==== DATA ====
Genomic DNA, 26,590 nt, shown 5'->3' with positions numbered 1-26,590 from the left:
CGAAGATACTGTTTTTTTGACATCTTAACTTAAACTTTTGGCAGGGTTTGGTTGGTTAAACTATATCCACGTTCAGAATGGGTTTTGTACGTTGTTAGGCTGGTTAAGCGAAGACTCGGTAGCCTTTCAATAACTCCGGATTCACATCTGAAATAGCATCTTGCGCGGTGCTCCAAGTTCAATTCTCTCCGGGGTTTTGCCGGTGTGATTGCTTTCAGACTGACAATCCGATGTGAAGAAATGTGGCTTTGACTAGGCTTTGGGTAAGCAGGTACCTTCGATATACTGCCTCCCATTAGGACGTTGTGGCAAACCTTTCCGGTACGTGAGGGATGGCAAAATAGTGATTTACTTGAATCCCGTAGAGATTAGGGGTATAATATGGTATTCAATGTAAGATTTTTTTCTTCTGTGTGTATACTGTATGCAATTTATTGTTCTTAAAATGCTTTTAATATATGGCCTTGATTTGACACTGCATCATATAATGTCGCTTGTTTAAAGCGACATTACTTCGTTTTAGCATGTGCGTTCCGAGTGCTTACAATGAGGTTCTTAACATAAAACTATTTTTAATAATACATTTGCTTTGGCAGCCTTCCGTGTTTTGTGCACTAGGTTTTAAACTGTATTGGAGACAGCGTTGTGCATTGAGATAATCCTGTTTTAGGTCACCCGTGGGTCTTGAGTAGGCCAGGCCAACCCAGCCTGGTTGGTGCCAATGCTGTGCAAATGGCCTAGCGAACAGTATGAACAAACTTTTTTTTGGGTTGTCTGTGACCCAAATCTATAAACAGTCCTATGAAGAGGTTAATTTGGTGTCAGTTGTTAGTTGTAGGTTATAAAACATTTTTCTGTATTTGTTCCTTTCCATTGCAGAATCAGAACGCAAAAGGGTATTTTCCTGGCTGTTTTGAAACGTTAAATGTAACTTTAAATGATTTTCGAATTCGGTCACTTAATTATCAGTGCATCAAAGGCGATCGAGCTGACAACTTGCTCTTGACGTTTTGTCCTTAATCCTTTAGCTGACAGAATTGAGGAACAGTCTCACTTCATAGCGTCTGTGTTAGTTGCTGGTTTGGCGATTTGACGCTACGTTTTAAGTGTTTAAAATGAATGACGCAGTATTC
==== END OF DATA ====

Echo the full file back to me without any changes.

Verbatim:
Genomic DNA, 26,590 nt, shown 5'->3' with positions numbered 1-26,590 from the left:
CGAAGATACTGTTTTTTTGACATCTTAACTTAAACTTTTGGCAGGGTTTGGTTGGTTAAACTATATCCACGTTCAGAATGGGTTTTGTACGTTGTTAGGCTGGTTAAGCGAAGACTCGGTAGCCTTTCAATAACTCCGGATTCACATCTGAAATAGCATCTTGCGCGGTGCTCCAAGTTCAATTCTCTCCGGGGTTTTGCCGGTGTGATTGCTTTCAGACTGACAATCCGATGTGAAGAAATGTGGCTTTGACTAGGCTTTGGGTAAGCAGGTACCTTCGATATACTGCCTCCCATTAGGACGTTGTGGCAAACCTTTCCGGTACGTGAGGGATGGCAAAATAGTGATTTACTTGAATCCCGTAGAGATTAGGGGTATAATATGGTATTCAATGTAAGATTTTTTTCTTCTGTGTGTATACTGTATGCAATTTATTGTTCTTAAAATGCTTTTAATATATGGCCTTGATTTGACACTGCATCATATAATGTCGCTTGTTTAAAGCGACATTACTTCGTTTTAGCATGTGCGTTCCGAGTGCTTACAATGAGGTTCTTAACATAAAACTATTTTTAATAATACATTTGCTTTGGCAGCCTTCCGTGTTTTGTGCACTAGGTTTTAAACTGTATTGGAGACAGCGTTGTGCATTGAGATAATCCTGTTTTAGGTCACCCGTGGGTCTTGAGTAGGCCAGGCCAACCCAGCCTGGTTGGTGCCAATGCTGTGCAAATGGCCTAGCGAACAGTATGAACAAACTTTTTTTTGGGTTGTCTGTGACCCAAATCTATAAACAGTCCTATGAAGAGGTTAATTTGGTGTCAGTTGTTAGTTGTAGGTTATAAAACATTTTTCTGTATTTGTTCCTTTCCATTGCAGAATCAGAACGCAAAAGGGTATTTTCCTGGCTGTTTTGAAACGTTAAATGTAACTTTAAATGATTTTCGAATTCGGTCACTTAATTATCAGTGCATCAAAGGCGATCGAGCTGACAACTTGCTCTTGACGTTTTGTCCTTAATCCTTTAGCTGACAGAATTGAGGAACAGTCTCACTTCATAGCGTCTGTGTTAGTTGCTGGTTTGGCGATTTGACGCTACGTTTTAAGTGTTTAAAATGAATGACGCAGTATTC